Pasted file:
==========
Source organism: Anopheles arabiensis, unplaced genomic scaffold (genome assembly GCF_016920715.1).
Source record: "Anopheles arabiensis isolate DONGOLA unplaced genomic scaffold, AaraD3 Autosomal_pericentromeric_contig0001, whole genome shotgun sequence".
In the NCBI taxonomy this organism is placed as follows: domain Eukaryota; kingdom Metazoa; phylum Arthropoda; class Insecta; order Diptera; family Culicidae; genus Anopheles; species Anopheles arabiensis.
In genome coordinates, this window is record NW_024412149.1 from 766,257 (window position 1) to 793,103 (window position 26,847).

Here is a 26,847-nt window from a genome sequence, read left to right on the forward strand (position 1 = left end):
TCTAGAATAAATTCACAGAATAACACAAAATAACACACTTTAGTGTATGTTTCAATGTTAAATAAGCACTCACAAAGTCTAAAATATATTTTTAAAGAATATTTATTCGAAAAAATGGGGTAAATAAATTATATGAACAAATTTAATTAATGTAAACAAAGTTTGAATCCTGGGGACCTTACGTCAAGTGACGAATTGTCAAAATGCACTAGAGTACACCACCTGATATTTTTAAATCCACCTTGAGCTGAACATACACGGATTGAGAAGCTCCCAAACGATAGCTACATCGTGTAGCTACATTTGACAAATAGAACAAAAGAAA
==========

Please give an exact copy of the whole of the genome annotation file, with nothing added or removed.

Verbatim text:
Source organism: Anopheles arabiensis, unplaced genomic scaffold (genome assembly GCF_016920715.1).
Source record: "Anopheles arabiensis isolate DONGOLA unplaced genomic scaffold, AaraD3 Autosomal_pericentromeric_contig0001, whole genome shotgun sequence".
In the NCBI taxonomy this organism is placed as follows: domain Eukaryota; kingdom Metazoa; phylum Arthropoda; class Insecta; order Diptera; family Culicidae; genus Anopheles; species Anopheles arabiensis.
In genome coordinates, this window is record NW_024412149.1 from 766,257 (window position 1) to 793,103 (window position 26,847).

Here is a 26,847-nt window from a genome sequence, read left to right on the forward strand (position 1 = left end):
TCTAGAATAAATTCACAGAATAACACAAAATAACACACTTTAGTGTATGTTTCAATGTTAAATAAGCACTCACAAAGTCTAAAATATATTTTTAAAGAATATTTATTCGAAAAAATGGGGTAAATAAATTATATGAACAAATTTAATTAATGTAAACAAAGTTTGAATCCTGGGGACCTTACGTCAAGTGACGAATTGTCAAAATGCACTAGAGTACACCACCTGATATTTTTAAATCCACCTTGAGCTGAACATACACGGATTGAGAAGCTCCCAAACGATAGCTACATCGTGTAGCTACATTTGACAAATAGAACAAAAGAAA